When you go to a rock show, one would normally expect eccentricity, energy and loud music. But with New Gravers Ashestoangels, we take the norm and times the mania by a thousand. Even before his own band began, vocalist Adam Crilly was invited onto the stage during main supporting act Saint[The]Sinner’s final song to partake in the hard-rock band’s madness. Squeezing onto the stage with all six members of Saint[The]Sinner is no mean feat, but Crilly embraced the chaos, mingling through the band and interacting with the crowd.

Minutes later, the entirety of the band graced the stage to begin ‘How to Bleed’s’ first outing mixed with some Ashestoangels classics. The five lads, with the addition of new guitarist Josh Jones, blasted open with firm fan favourites ‘Six Six Six’ and ‘The Wake’. Crilly wasted no time using the minimal stage space to his advantage, not standing still for more than a millisecond as he darted in and around his fellow band members. He may well have broken through walls and it wouldn’t have broken his stride.

As ‘Find Hell’ fired into life, so did the crowd. The ‘How to Bleed’ single has become something of an anthem in the past few months, and for good reason, it has a highly infectious quality with driving riffs from Jones and Adam Falkor. Powering through their repertoire of ‘Horror Cult’ and ‘With Tape and Needles’ classics, the guitarists and bassist Nico Venere took turns embracing the audience from all sides of the stage which was wonderful to see. Crilly used every method to get closer to the crowd, even grasping audience member’s hands and heads to keep himself upright which no one seemed to mind. During the likes of ‘Bury Us in Black’, it is lucky the venue was already underground, for the force of percussion from Jim Baber coupled with movement from the crowd may well have seen them bust through the sturdiest of constructions.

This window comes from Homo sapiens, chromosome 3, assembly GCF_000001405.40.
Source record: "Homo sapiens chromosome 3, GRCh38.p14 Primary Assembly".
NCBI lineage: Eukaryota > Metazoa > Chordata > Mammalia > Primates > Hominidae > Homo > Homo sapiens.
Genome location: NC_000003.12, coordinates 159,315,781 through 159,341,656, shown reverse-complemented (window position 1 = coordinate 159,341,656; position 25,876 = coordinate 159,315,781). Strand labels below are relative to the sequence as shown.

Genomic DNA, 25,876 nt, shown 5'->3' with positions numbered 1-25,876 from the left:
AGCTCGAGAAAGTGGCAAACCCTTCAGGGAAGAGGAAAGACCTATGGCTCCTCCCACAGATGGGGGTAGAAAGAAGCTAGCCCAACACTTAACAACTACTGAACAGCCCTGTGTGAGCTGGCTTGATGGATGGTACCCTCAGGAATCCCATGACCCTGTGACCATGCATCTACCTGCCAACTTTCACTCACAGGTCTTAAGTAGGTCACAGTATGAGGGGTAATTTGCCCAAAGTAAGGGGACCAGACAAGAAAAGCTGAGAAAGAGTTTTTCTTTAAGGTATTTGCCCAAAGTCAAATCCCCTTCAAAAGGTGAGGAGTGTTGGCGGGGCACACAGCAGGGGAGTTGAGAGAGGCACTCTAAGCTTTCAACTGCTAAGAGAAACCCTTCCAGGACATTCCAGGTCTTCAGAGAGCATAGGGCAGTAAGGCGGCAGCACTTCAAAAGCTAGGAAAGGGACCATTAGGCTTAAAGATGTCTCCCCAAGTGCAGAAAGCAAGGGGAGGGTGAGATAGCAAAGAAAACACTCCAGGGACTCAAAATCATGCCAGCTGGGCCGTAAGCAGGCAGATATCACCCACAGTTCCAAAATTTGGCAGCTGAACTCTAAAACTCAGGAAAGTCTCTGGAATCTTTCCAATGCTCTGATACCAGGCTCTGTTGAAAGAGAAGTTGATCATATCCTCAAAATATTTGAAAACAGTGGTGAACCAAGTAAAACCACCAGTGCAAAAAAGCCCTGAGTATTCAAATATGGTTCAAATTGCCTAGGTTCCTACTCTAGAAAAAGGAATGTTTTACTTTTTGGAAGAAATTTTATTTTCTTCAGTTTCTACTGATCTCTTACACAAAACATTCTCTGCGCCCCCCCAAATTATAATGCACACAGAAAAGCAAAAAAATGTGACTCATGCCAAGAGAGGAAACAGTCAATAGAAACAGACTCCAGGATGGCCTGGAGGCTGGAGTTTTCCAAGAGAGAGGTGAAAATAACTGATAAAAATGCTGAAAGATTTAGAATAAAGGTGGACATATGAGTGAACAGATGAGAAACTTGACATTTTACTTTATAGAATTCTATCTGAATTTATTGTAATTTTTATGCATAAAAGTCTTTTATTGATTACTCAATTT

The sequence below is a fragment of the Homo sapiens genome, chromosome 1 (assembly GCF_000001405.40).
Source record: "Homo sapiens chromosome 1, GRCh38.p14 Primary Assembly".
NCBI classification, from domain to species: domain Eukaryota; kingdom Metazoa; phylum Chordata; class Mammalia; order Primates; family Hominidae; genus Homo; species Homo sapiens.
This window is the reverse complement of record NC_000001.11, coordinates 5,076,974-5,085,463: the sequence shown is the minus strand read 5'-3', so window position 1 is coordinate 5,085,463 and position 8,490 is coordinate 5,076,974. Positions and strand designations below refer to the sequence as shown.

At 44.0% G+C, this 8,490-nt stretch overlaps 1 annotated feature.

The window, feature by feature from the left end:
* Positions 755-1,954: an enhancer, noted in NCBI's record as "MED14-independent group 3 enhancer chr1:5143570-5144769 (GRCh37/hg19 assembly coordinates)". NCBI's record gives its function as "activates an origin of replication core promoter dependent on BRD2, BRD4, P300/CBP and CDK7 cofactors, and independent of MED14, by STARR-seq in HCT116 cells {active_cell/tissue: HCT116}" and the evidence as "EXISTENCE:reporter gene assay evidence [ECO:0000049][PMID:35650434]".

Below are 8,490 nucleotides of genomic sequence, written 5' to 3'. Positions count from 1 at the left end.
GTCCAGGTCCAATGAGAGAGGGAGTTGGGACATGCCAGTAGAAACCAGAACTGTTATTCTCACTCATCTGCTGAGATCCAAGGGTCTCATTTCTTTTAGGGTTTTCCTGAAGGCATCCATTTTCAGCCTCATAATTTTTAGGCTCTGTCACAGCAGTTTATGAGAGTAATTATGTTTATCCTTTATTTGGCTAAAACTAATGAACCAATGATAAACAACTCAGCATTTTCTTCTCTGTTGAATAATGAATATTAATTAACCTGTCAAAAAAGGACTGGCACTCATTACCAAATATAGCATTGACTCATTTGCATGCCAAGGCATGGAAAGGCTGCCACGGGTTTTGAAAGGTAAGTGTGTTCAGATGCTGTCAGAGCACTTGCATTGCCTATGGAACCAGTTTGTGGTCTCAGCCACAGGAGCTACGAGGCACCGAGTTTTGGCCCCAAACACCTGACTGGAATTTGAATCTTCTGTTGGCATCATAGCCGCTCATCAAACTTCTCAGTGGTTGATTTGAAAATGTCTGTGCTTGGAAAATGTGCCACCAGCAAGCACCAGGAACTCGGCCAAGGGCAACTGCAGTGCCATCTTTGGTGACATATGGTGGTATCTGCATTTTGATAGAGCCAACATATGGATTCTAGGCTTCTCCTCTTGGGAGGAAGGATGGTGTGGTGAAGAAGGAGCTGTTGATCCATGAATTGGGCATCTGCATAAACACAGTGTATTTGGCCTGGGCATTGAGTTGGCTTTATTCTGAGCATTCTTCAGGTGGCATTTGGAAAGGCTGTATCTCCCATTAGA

Slowing proceedings down with ‘Bound and Broken’ and ‘Ghost in the Machine’ was a lovely change of pace, allowing Crilly a brief second to breathe and thank the fans for their constant loyalty. The intimacy of a venue like The Key Club allowed Ashestoangels to get close and personal with their audience. One can only imagine what kind of chaos they would have created in a larger venue, but it wouldn’t have been half as friendly or personal. It is creating a bond like this that has allowed them to gather such a devoted following, and you can only respect the lads more for this.

The use of synth dipping in and out during songs was an unusual but inspired addition to Ashestoangels’ live set. Watching the depth and dimension of this already talented band grow before your eyes was heart-warming. As recent single ‘Not in My Name’ bounced around the room, the crowd screamed the words back to Crilly, which is impressive seeing as ‘How to Bleed’ had only been released a week previously. Watching the fans respond to such an energetic band is uplifting. Particularly towards the newer tracks, they were warm and welcoming to whatever Ashestoangels threw at them.

Drawing the show to a close with their encore, Crilly invited an audience member on stage to sing, reinforcing the fact that the people in this room are more than just the Ashestoangels fan base. They are a family, a community gathering together to support and watch their friends do what they love. But even if it’s your first or fiftieth time seeing these boys, you never feel like an outsider. And while it would have been nice to hear more from the new album ‘How to Bleed’, there is no doubting that Ashestoangels put on an epic show.

This Ashestoangels article was written by Evie Myers, a GIGsoup contributor. Edited by Zoe Anderson. Photo by donnaphonic

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